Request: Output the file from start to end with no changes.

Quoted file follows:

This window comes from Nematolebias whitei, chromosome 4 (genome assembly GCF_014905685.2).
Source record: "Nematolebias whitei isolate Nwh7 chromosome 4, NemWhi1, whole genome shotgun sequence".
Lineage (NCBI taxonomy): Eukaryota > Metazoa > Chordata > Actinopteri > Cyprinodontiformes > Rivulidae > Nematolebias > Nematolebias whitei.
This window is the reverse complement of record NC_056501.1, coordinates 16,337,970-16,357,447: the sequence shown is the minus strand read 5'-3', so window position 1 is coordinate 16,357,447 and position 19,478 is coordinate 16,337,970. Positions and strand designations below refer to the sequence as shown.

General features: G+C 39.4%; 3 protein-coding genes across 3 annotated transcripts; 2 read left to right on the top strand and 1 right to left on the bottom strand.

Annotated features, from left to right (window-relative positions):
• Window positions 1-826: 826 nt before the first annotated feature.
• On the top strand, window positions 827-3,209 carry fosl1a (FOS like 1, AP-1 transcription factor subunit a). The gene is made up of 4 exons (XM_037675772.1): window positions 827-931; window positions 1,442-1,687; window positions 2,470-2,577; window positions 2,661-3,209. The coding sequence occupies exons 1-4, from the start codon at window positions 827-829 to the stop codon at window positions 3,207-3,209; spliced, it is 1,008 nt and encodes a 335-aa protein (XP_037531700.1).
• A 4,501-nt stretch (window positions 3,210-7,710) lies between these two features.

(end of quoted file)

This window comes from Nematolebias whitei, chromosome 4 (genome assembly GCF_014905685.2).
Source record: "Nematolebias whitei isolate Nwh7 chromosome 4, NemWhi1, whole genome shotgun sequence".
Lineage (NCBI taxonomy): Eukaryota > Metazoa > Chordata > Actinopteri > Cyprinodontiformes > Rivulidae > Nematolebias > Nematolebias whitei.
This window is the reverse complement of record NC_056501.1, coordinates 16,337,970-16,357,447: the sequence shown is the minus strand read 5'-3', so window position 1 is coordinate 16,357,447 and position 19,478 is coordinate 16,337,970. Positions and strand designations below refer to the sequence as shown.

General features: G+C 39.4%; 3 protein-coding genes across 3 annotated transcripts; 2 read left to right on the top strand and 1 right to left on the bottom strand.

Annotated features, from left to right (window-relative positions):
• Window positions 1-826: 826 nt before the first annotated feature.
• On the top strand, window positions 827-3,209 carry fosl1a (FOS like 1, AP-1 transcription factor subunit a). The gene is made up of 4 exons (XM_037675772.1): window positions 827-931; window positions 1,442-1,687; window positions 2,470-2,577; window positions 2,661-3,209. The coding sequence occupies exons 1-4, from the start codon at window positions 827-829 to the stop codon at window positions 3,207-3,209; spliced, it is 1,008 nt and encodes a 335-aa protein (XP_037531700.1).
• A 4,501-nt stretch (window positions 3,210-7,710) lies between these two features.